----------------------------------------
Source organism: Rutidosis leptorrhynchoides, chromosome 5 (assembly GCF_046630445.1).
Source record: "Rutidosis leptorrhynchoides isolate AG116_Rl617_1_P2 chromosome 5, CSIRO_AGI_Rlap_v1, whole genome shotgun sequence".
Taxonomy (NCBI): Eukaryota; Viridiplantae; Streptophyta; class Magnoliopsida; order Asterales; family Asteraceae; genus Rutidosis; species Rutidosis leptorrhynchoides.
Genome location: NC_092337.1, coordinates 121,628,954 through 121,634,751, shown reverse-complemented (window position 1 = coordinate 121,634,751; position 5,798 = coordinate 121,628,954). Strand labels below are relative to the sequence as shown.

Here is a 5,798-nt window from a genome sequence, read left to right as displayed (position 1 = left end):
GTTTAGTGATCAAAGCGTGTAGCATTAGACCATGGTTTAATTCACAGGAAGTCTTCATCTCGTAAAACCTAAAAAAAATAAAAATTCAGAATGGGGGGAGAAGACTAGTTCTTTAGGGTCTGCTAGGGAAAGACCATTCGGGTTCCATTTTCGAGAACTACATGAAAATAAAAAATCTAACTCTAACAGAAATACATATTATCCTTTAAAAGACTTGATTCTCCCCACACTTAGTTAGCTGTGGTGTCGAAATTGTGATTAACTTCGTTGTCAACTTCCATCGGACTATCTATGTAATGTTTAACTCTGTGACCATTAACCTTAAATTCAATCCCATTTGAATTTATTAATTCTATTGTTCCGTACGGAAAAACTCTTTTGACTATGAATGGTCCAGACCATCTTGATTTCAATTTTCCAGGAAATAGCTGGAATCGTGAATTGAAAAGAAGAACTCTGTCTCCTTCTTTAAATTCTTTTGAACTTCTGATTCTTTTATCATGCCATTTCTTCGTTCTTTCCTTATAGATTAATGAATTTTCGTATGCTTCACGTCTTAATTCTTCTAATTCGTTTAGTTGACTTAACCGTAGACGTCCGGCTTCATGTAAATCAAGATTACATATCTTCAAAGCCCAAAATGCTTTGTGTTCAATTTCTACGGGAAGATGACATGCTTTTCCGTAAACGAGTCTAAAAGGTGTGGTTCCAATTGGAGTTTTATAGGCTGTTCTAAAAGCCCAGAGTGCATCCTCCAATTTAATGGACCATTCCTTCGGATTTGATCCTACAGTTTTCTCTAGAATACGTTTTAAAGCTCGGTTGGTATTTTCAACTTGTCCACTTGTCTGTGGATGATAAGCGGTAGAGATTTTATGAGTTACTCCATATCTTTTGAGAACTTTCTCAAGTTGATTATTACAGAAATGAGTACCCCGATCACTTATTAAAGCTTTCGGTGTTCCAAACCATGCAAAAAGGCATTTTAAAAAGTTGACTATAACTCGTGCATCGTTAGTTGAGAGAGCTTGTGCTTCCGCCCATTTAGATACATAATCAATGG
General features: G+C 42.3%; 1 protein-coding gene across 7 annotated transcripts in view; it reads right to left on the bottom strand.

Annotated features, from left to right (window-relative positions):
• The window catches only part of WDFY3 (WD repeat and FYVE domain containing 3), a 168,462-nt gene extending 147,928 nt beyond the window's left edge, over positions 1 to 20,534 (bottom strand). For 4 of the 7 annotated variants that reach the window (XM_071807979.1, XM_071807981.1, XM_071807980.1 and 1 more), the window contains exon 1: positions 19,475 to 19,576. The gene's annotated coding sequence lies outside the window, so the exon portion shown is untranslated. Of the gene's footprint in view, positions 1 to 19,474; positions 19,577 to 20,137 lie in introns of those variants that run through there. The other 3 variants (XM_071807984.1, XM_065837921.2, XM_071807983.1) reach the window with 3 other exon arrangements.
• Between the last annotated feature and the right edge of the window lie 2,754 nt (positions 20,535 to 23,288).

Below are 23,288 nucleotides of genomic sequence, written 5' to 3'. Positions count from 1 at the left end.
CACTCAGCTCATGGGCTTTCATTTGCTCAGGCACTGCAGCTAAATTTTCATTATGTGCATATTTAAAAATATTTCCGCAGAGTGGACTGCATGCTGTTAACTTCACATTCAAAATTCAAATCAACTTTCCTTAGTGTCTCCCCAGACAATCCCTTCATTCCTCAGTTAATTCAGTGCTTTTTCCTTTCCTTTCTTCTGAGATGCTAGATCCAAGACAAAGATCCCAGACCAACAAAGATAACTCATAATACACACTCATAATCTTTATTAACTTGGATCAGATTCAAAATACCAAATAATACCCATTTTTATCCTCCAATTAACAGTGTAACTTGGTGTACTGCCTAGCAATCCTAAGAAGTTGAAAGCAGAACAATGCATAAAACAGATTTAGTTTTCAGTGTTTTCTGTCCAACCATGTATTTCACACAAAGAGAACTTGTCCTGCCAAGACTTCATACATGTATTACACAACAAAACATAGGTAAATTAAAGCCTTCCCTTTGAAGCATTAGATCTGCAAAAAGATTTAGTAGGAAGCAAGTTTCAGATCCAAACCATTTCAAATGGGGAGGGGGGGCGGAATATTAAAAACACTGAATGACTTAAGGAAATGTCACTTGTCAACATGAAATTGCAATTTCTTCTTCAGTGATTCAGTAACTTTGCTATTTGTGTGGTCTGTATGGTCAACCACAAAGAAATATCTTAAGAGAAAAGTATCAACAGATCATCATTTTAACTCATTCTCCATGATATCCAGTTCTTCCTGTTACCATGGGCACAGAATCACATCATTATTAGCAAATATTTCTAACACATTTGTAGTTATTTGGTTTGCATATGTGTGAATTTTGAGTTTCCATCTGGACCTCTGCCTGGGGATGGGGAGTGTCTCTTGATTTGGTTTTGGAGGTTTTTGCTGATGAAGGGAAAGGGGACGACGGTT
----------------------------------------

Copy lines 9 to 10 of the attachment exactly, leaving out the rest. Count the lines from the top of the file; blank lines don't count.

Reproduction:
• The window catches only part of WDFY3 (WD repeat and FYVE domain containing 3), a 168,462-nt gene extending 147,928 nt beyond the window's left edge, over positions 1 to 20,534 (bottom strand). For 4 of the 7 annotated variants that reach the window (XM_071807979.1, XM_071807981.1, XM_071807980.1 and 1 more), the window contains exon 1: positions 19,475 to 19,576. The gene's annotated coding sequence lies outside the window, so the exon portion shown is untranslated. Of the gene's footprint in view, positions 1 to 19,474; positions 19,577 to 20,137 lie in introns of those variants that run through there. The other 3 variants (XM_071807984.1, XM_065837921.2, XM_071807983.1) reach the window with 3 other exon arrangements.
• Between the last annotated feature and the right edge of the window lie 2,754 nt (positions 20,535 to 23,288).